How to Cook Eggs (Any Style) in the Microwave

Also, tips on preventing eggsplosions.

March 25, 2020
Photo by @hungryforhealthuk | Instagram

Tamara ShopsinThe New Yorker cartoonist and cook at her family’s storied New York City diner, Shopsin’s—recalls when they first got a then-newly-invented microwave: "He put an egg in the machine for thirty seconds. Ding. My dad pulls the egg out and takes it to the counter. He taps it to crack the shell. It explodes. All over.”

And so, he tried it again—this time, placing an egg in a bowl of water.

“He takes the egg out and taps it. A small crack forms. He starts to peel the shell a little. It’s working! Boom. It explodes all over a customer’s face.

This isn’t something unique to the Shopsin family—even the inventor of the microwave, Percy Spencer, zapped an egg, and it too exploded in his coworker's face.

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Top Comment:
“Hi Dogolaca! Sure, you can use plastic wrap. I called for the plate because we're trying to limit our use of single-use plastics. ”
— Coral L.

But here we are, writing about how to cook eggs in a microwave. Because with a little care, thought, and attention, it can be done safely.

How to Cook Eggs in the Microwave

Le Microwave Omelet

A proper French omelet should not have any browning—and as microwaves work by converting water to steam, there is no chance of browning here!

Step 1.

Lightly oil or butter a microwave-safe plate, with tall-ish sides (go for a plate that’s more like a shallow bowl, rather than a flat surface).

Step 2.

Beat an egg or two until well combined (no stray egg whites, please), and carefully pour into the prepared plate. Cover the plate with another large microwave-safe plate.

Step 3.

Microwave in 30 second bursts, for a total of 1 to 2 minutes. (Don’t stir the eggs around or move them in any way—the burst cooking is just to prevent things from getting too hot and explode-y.) If adding filling—cheese, ham, previously microwaved mushrooms— add when the eggs look almost set, around the 30- or 45-second mark.

Microwave Scrambled Eggs

Like the omelette method, but simpler.

Step 1.

In a microwave-safe bowl, beat one to two eggs with salt and/or pepper until well-combined.

Step 2.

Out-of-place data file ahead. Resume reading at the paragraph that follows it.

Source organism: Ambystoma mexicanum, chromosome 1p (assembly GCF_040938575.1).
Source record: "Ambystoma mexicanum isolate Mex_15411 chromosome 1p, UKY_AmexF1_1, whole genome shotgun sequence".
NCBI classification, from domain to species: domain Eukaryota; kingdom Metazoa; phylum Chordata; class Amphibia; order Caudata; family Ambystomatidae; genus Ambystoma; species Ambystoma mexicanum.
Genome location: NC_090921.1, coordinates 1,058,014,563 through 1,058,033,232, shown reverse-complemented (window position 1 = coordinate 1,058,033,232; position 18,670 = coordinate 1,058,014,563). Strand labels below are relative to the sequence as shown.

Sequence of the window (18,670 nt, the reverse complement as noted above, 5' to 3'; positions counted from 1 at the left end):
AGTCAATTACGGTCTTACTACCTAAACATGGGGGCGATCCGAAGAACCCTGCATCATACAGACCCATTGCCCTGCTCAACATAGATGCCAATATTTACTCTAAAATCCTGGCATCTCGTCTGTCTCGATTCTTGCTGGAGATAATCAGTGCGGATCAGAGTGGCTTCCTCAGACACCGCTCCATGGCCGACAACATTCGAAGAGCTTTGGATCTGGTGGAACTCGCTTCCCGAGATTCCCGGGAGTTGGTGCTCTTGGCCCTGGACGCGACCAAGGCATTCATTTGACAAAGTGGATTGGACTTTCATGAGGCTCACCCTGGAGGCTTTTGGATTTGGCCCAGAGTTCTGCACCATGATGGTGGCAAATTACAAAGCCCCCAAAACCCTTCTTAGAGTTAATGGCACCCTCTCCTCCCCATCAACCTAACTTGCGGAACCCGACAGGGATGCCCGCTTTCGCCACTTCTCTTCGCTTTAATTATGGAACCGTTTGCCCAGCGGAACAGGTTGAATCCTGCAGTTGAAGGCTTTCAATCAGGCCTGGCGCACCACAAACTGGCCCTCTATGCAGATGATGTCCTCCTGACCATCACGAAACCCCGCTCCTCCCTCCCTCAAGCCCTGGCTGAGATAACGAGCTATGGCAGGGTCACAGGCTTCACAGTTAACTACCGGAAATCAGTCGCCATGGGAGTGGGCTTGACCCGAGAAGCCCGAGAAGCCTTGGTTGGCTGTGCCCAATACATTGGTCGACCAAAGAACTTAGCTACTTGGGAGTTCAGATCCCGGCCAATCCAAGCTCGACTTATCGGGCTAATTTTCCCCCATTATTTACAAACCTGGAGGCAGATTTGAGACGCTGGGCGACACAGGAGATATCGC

Microwave for 30 seconds, then remove and stir. Return to the microwave for another 30 seconds, or until the eggs are just set.

Microwave Poached Eggs

Extra credit if you make this Genius blender hollandaise, from Chef Eric Ripert, before the microwave timer counts down.

Step 1

Fill a microwave-safe bowl or mug halfway with water, then crack an egg into it. Make sure the egg is completely covered by water, then cover with a large microwave-safe plate.

Step 2

Microwave for 45 seconds to one minute, or until the white looks just set, and the yolk is still runny.

Microwave Boiled Eggs

While tutorials for microwave boiled eggs do exist out there, we recommend that you don't do this. Here's why: Microwaving eggs in their shell builds up the steam pressure inside the egg, pressure that only can escape when punctured.

Microwave… Fried Eggs?!

Which is why this works. Removing the pressurized chamber (shell), and puncturing the yolk with a fork or knife tip will protect against any eggsplosions (peek the photo below for what happens when you don't). The edges on a microwaved "fried" egg will not crisp up like they do on the stove, but what these lack in crispness they make up for by providing another microwave timer countdown challenge: finding some very good fridge condiments.

Step 1

Oil or butter a microwave-safe shallow bowl or plate. Crack an egg or two onto the plate.

Step 2

Using a fork or paring knife, puncture the egg yolk gently—not so much as to encourage oozing, but just enough to break the skin that surrounds the yolk.

Step 3

Cover with a large microwave-safe plate, and microwave for 30 seconds. Check on the egg—if it’s not yet set, cook for another 30 seconds in 15 second bursts.

Some Eggsellent Recipes

More from Food52

Have any eggceptionally horrifying microwave stories? Share them in the comments below!

See what other Food52 readers are saying.

  • adambravo
  • Dogolaca
  • Coral Lee
    Coral Lee
Coral Lee is an Associate Editor at Food52. Before this, she cooked food solely for photos. Before that, she cooked food solely for customers. And before that, she shot lasers at frescoes in Herculaneum and taught yoga. When she's not writing about or making food, she's thinking about it. Her Heritage Radio Network show, "Meant to be Eaten," explores cross-cultural exchange as afforded by food. You can follow her on Instagram @meanttobeeaten.


adambravo March 26, 2020
Re: poached eggs--"Make sure the egg is completely covered by water.
So, fill the mug with water, drop in the egg--and add more water to cover it?
Coral L. March 26, 2020
Hi Adam! Precisely— if you drop the egg into the mug of water and see that it’s not fully submerged, top it off with some water.
Dogolaca March 25, 2020
Why are you always using another plate as a cover? Can't I use plastic wrap and get the same results?
Coral L. March 25, 2020
Hi Dogolaca! Sure, you can use plastic wrap. I called for the plate because we're trying to limit our use of single-use plastics.